Are You A Born Leader?

Are You A Born Leader?

The debate whether leaders are born or made has been waged for many years. The question centers around how various leadership qualities are acquired. Perhaps a more pressing question for hopeful leaders is, if they don’t inherently have the needed core skills, can they be learned? The answers, while not endorsed unanimously, are based on a number of observed realities. Of the many skills required to lead well, it’s hard to imagine anyone being born with them all; they are too intricate and diverse for one personality. Most experts agree that a number of leadership attributes require experience to possess. Dr. Ronald Riggio sums it up well in his 2009 article for Psychology Today, entitled, Leaders: Born or Made? He points out that research reveals all leaders have qualities that are both inborn and developed. In other words, it takes a certain type of person to fit the leadership mold, and that person must learn skills in addition to any that come naturally. Data reveals that leaders are split, with approximately one-third being “born” and two-thirds being “made”. What this means is that one-third rely most heavily on the skills they are born with, while two-thirds rely most heavily on the skills they develop. Dr. Connson Chou Locke, in her 2014 Harvard Business Review article, Asking Whether Leaders Are Born or Made Is the Wrong Question, explains that inborn skills, which are mostly revealed in a leader’s personality, lend themselves to a leader’s emergence. These are the qualities that present a person as eligible for leadership and place their name in leadership discussions. On the other hand, developed skills...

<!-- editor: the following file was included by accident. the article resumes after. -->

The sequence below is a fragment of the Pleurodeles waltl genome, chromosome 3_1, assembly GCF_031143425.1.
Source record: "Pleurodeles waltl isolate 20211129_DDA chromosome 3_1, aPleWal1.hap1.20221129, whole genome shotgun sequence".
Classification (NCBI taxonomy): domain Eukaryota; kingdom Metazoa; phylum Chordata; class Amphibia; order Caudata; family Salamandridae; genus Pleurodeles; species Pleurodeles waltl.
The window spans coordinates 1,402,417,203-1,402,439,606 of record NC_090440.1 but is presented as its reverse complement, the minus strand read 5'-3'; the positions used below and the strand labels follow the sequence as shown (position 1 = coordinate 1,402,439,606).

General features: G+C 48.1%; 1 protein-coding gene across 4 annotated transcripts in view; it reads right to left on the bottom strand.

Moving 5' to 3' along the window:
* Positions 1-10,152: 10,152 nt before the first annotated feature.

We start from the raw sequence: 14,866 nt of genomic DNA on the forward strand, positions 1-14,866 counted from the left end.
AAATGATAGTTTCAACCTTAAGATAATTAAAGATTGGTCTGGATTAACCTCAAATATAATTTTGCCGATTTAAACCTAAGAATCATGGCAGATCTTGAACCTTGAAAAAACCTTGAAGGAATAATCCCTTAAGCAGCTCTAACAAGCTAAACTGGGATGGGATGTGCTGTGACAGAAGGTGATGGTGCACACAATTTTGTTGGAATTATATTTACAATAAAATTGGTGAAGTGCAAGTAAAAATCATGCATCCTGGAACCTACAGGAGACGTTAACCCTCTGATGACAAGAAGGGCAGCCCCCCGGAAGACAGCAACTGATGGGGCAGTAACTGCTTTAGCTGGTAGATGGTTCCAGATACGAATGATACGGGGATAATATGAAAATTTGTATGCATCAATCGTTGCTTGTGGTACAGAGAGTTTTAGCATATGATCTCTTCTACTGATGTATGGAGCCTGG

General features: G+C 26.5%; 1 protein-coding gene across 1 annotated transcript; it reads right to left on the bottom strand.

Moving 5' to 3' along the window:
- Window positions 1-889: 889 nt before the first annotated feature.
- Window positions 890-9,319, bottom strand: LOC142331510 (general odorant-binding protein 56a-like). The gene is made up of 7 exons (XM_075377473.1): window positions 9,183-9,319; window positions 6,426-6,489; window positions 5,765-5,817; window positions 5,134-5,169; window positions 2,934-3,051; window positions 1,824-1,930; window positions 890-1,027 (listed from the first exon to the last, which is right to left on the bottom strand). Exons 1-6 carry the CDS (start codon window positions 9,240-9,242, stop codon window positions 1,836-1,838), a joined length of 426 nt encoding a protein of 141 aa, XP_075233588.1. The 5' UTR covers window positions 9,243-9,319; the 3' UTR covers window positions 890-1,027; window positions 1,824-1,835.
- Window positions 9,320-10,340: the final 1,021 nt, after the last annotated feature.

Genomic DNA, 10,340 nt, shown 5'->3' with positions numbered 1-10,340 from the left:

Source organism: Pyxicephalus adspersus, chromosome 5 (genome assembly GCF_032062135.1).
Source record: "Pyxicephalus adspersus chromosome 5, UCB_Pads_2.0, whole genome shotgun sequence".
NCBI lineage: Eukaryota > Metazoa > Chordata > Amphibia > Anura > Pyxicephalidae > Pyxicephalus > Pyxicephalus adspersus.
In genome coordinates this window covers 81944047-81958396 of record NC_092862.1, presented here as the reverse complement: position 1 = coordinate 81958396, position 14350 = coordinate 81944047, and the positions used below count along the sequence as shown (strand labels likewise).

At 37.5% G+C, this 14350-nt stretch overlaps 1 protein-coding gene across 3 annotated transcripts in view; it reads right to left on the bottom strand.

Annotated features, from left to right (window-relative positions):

Establish a Culture of Trust

Establish a Culture of Trust

Countless management books, seminars and programs offer insights into how leaders can develop trust within their organizations. Their consistent theme—“It begins with you”—is certainly valid, as leaders must model trust and set an example for their people. Success depends on a personal campaign of inner reflection, values assessment and relational intelligence. Training can be effective and rewarding, but much of the focus often stops there. Leaders develop trust (defined as “relying on others to do the right thing”) after observing people’s character and behavior over time and gaining confidence in them. They earn trust by consistently displaying personal integrity, accountability and concern for others. Trust, in fact, is the most potent tool in a leader’s arsenal, asserts JetBlue Airways Chairman Joel Peterson in The 10 Laws of Trust: Building the Bonds That Make a Business Great(AMACOM, 2016). Trusted leaders are more productive, profitable and prosperous. Their people are more engaged, morale and loyalty soar, and the overall work ethic is enviable. The organization sees lower turnover, waste and inefficiency. But trust is not limited to Mahogany Row. While we’re often led to believe that trustworthy behavior will permeate the work environment like ripples in a pond, this trickle-down theory is overly simplistic. As Gallup studies reveal, employees trust their coworkers even less than their leaders. Organizations cannot reach their full potential until leaders establish a culture where employees trust their coworkers. Leaders may require assistance from a professional coach to achieve this goal. Create a Standard of Integrity Leaders are standard-bearers who establish the basic tenets of integrity throughout their organizations. They must clearly communicate four key values and...